Words: Love child

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THERE is something romantic and old-fashioned about the idea of a 'love child'. One imagines the cherubic creature, perfectly formed, angel-guarded, the apple of its mother's, if not its father's, eye; or the appealing waif, free as air, later to be stolen by gypsies. So it might seem surprising, in view of the word's apparently literary flavour, to find its use more or less confined nowadays to the pages of the popular press.

On the morning after Tim Yeo's resignation from the Government none of the broadsheet newspapers described his illegitimate daughter in these terms, with the single exception of the Independent, whose reporter put 'love child' in inverted commas. I am not sure who he was supposed to be quoting; perhaps he was using the marks merely to distance himself from such a quaint expression, as being not his, or the Independent's, sort or thing.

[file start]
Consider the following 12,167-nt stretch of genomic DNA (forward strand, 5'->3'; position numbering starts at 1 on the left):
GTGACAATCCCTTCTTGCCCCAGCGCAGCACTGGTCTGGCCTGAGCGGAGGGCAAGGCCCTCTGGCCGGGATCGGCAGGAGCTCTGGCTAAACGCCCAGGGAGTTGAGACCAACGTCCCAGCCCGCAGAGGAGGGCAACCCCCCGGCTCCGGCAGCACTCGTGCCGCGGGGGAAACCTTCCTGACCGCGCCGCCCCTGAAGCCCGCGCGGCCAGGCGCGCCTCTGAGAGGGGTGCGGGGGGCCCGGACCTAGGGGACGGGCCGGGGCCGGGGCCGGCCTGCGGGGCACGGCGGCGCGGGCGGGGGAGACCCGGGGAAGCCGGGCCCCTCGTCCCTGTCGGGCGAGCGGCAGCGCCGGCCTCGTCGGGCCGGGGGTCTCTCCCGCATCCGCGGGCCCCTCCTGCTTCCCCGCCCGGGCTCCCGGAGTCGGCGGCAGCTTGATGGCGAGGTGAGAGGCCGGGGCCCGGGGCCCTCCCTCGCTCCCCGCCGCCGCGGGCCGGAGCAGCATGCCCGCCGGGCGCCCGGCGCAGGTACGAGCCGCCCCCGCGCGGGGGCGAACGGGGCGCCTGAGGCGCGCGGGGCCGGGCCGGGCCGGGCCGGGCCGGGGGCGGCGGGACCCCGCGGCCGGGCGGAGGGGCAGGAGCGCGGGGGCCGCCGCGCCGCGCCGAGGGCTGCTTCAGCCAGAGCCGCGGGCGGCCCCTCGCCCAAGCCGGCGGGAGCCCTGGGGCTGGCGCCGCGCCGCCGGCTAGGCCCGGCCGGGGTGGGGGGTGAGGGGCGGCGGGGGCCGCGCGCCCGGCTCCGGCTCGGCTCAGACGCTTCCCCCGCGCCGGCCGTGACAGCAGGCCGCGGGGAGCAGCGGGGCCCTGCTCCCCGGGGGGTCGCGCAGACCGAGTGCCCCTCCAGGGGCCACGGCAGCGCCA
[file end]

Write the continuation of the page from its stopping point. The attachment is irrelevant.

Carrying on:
The tabloids, on the other hand, could hardly keep away from it, using it as though it were an everyday word ('The love child issue' - Daily Express). It is just a bit of a puzzle, until one remembers that the popular papers, for all their claim to be speaking the language of the people, have a vocabulary of their own. It includes other love combinations never found outside their pages: love tangle, for example, when divorce (generally bitter) is in the air ('Love tangle Sally bids for 'Fix It' slot' says the Express on the page after its piece on Mr Yeo's love child). When custody is disputed, it's a tug of love. And Mr Yeo himself is a love cheat (Mirror) though he is also a sex cheat (Daily Star) which I think a mistaken use, for popspeak, though often confusing sex and love, has rules about which word should be applied. (Romps are always sex romps, never love romps.)

The expression love child was always odd, though, with its implication that a child born out of wedlock was necessarily the product of a loving union, while one legitimately conceived was not. The broadsheets are wise to avoid it.